New chapter in Cummings family dynasty
As horses across the country celebrated their birthday, a fourth generation of racing’s famous Cummings family joined the training ranks.
James Cummings, 25, entered a formal training partnership with his legendary grandfather Bart, who got his first licence at the same age 60 years ago.
“We’ve been planning it for quite a while now and it’s all coming to fruition so it’s pretty special,” James Cummings said.
“It’s the right time.”
James, the son of top Randwick trainer Anthony, has been race-day spokesman for Leilani Lodge for some time, as his grandfather’s appearances at the track become increasingly rare.
His elevation to co-trainer won’t change much in his day-to-day routine, but it will bring additional responsibilities and pressures.
“There is certainly a bit more to think about but we’ll be following the same systems and routines by and large,” James said.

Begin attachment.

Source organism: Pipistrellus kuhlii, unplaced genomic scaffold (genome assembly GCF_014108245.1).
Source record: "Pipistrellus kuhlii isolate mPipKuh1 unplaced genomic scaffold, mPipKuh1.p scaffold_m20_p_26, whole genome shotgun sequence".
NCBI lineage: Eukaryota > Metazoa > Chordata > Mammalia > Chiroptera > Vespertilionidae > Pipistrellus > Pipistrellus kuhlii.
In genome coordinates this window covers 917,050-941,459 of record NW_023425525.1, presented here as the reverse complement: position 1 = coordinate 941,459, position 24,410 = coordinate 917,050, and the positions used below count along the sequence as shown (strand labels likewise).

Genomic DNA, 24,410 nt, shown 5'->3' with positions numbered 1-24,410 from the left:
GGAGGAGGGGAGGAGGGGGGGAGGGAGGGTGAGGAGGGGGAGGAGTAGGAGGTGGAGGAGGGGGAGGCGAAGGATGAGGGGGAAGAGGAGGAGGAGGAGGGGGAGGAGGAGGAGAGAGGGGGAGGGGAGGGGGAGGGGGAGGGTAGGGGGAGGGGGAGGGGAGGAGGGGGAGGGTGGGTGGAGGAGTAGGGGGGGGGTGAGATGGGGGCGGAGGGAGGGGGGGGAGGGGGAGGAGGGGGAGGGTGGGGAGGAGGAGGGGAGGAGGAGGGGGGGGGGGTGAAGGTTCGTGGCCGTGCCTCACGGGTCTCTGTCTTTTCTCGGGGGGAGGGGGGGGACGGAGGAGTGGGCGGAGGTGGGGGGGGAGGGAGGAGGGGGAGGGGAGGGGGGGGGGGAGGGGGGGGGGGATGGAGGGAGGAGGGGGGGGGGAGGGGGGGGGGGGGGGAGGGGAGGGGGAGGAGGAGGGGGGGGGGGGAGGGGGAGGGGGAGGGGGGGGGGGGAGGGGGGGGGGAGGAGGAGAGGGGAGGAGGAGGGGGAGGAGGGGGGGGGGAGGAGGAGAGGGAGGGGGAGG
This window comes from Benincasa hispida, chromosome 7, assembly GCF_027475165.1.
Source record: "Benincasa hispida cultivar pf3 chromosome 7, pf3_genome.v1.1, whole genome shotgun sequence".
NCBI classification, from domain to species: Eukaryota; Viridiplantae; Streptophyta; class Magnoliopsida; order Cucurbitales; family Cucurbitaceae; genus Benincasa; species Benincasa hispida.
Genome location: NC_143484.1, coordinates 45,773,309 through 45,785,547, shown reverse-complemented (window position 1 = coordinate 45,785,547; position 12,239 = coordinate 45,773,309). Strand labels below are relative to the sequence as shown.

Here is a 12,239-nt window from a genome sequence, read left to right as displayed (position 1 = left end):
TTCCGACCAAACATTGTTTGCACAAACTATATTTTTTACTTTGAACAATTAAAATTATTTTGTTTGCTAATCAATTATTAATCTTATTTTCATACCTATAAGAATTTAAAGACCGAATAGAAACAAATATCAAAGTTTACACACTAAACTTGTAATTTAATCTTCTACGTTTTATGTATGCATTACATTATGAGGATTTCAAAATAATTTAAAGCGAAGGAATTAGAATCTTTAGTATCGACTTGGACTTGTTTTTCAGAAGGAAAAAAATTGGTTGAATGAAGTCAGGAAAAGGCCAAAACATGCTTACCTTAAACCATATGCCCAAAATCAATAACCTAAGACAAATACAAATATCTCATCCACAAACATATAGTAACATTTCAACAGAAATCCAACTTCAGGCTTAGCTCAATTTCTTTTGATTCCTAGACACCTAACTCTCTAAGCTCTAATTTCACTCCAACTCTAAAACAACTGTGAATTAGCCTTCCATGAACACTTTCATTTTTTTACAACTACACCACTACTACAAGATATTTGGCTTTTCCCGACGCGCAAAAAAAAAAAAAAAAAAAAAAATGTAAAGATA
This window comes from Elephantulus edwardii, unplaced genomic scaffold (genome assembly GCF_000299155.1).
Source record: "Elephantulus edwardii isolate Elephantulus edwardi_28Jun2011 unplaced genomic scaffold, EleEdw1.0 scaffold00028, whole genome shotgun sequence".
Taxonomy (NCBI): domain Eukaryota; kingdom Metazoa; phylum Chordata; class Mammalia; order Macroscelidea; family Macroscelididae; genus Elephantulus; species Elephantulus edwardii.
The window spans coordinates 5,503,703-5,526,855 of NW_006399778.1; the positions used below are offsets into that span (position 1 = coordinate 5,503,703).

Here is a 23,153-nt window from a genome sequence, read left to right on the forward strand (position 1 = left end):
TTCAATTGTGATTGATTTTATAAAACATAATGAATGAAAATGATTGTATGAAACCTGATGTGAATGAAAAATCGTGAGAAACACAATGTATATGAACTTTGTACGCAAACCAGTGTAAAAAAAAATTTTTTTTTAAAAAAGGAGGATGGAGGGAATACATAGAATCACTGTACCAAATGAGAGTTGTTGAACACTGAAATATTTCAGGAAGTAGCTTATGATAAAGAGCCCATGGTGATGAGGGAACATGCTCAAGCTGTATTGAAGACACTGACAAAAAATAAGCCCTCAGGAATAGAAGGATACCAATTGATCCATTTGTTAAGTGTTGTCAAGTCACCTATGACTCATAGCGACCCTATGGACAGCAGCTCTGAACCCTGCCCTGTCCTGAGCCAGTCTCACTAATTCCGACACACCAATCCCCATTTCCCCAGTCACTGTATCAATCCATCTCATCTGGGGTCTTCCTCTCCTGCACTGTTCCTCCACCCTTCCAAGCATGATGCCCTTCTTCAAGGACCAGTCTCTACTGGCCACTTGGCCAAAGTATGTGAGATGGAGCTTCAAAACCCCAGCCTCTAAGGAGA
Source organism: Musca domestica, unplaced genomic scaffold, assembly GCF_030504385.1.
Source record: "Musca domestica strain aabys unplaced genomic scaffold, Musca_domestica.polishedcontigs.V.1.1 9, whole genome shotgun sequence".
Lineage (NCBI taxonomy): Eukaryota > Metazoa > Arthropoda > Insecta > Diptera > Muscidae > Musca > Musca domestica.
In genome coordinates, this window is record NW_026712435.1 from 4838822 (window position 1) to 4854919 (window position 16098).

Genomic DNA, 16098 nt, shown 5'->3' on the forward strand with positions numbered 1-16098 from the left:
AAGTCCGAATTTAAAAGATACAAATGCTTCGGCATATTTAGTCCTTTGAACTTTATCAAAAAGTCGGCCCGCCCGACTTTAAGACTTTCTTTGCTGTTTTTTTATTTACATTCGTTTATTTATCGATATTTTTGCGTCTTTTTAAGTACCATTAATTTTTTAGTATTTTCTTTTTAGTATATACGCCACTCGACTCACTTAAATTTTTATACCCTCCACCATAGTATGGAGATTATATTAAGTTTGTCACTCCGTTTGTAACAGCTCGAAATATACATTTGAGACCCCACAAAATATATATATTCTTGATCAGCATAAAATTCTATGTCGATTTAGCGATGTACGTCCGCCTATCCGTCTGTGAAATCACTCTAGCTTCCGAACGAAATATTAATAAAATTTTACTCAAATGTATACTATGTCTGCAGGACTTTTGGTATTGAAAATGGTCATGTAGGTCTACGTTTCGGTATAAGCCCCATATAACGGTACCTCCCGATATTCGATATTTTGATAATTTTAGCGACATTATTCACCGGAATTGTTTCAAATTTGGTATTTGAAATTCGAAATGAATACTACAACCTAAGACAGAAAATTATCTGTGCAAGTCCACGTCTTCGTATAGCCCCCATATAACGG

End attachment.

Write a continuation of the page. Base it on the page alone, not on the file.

He knows how privileged he is to be able to learn from the best.
“Every day there is a lot to be learned from him. Something he is always big on is that you observe everything and you allow it to register on the brain.”
The James and Bart Cummings partnership will have its first runners on Saturday at Rosehill and Kembla Grange.
There were no special favours with their only city runner, Gliding, which drew the outside of a 16-horse field in the Rosehill Gardens Handicap.
It will make a fairytale start to the association more difficult, but not impossible.
“She will appreciate a drier track but she will find it hard from the wide gate,” James said.
“But she is certainly working well and she’s not without a hope.”
The Cummings team is also looking forward to the imminent return of top mare Norzita and exciting colt Eurozone.
Both will go around in barrier trials at Randwick on Friday.
Eurozone is being aimed at the Golden Rose on September 14 while Norzita’s main mission is the Cox Plate.